You have plenty to say and the ability to say it. You are our Stereophile Foreign Correspondent. Your point of view is an important ingredient to the Larger Audiophile Experience. Your experiences widen-out the Image that Stereophile projects, you bring important dimensionality to what all of us are enhancing our lives with. Your "Voice" brings Clarity and Focus. You've been given a Podium and I'm delighted with JA for it. You're part of the reason JA has his own following and reputation.

Tony in Michigan

ps. of course, everyone has stories but few have the ability to tell them, It takes multiple proof readings and at least one proof reader. ( are you proofing me? )

tonykaz's picture

Thank you for the Invitation, if thats what it is.

I'm just about coming-out of a another crisis.

I haven't yet read the article but did notice the old recorder.

Tony In Michigan

rschryer's picture

..way of expressing yourself, Tony. Your writing sticks out. It is immediately recognizable. It is you. I do not feel compelled to "proof" you or otherwise judge your writing style because it is exactly as it should be.

"You're part of the reason JA has his own following and reputation." Yeah, I know. John's been riding my coattails for a while now, but I'm glad to have given him his big break in the publishing biz. He's a good man.

As usual, thanks for your support, Tony.

tonykaz's picture

Proof reading isn't judgmental, isn't critique.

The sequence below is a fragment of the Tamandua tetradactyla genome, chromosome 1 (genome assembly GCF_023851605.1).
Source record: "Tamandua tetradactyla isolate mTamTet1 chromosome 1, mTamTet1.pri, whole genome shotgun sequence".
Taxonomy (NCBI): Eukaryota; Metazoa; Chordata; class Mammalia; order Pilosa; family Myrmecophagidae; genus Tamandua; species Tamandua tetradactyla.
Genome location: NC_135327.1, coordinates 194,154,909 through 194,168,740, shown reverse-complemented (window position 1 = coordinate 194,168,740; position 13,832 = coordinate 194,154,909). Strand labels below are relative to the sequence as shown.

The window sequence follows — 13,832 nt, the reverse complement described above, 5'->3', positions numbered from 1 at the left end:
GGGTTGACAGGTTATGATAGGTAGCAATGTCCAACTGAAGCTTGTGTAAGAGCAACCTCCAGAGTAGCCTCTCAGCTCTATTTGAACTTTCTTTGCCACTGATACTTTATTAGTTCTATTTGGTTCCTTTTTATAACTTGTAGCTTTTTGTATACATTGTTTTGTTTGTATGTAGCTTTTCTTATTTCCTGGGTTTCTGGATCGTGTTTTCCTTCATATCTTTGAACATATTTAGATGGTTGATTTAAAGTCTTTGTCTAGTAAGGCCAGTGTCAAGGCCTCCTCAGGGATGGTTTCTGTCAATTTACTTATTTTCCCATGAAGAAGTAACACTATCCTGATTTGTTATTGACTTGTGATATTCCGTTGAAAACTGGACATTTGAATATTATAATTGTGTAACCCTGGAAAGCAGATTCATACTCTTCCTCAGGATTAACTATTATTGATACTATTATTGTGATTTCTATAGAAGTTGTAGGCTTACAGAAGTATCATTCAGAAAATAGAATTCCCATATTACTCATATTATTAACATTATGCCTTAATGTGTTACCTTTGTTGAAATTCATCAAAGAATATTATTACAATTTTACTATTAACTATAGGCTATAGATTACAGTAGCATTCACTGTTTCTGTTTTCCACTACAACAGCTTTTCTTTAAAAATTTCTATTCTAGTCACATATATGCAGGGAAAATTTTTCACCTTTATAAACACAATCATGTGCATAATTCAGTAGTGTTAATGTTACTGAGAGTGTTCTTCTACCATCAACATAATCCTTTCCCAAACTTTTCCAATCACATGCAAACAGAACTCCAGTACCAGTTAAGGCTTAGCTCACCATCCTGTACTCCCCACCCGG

Proofing is Building, it's constructive, it's enhancing.

It's a successful thing to have a 1st. Proof reader ( like a wife ) and then have 3 additional successive Proof readers to make the writing presentable to the intended audience. Proof readers will transform a writing person into a Steven King! --- then look-out world!!!

The Manufacturing World will always have multiple proofers refining the processes. ( ad infinitum )

Tony in Michigan

BillyC's picture

Tony, why can't we be all natural and write the way we feel? This is only the internet and all, you know. btw I checked your post on Grammarly. It gave your writing 70 (out of 100).


BillyC's picture

 I don't have an idea how those records sound. They are probably good but very much doubt I'd die for owning them. Because in my experience no audio recording is perfect. There are so many parameters affecting a recording that no audio engineer can capture them perfectly. That said, I've come across an old recording recently that blew my mind. I had downloaded an hour-long audiophile (?) YouTube music video that some DJ compiled. There was a song in the video sang by a baritone (didn't have a clue who the singer was but after I uploaded the video on YouTube, UMG on behalf of Roy Rodger's estate claimed the copyright) singing a version of the old tune 'I Don't Hurt Anymore' accompanied by acoustic guitar and bass. I never heard a voice recording so realistic and wonderful in my life. It's what I call 100% transparency. You guys need to check it out. Oh, don't forget to wear your headphones (and the Focal Beryllium tweeter looks yummy). Here is the link:

Drastic's picture

The rules say that R2D4 records must be (or have been) in print and available in the US. Mr. Damkroger interprets this liberally when he offers up the Kubelik Vienna Philharmonic's LP of the Dvorak 9. Originally pressed by Decca and issued on the London label in the US, both are long out of print. Used ones are always available, though near mint copies are rare and command high prices. I am not aware of a reissue that is readily available. Please advise if I have missed it.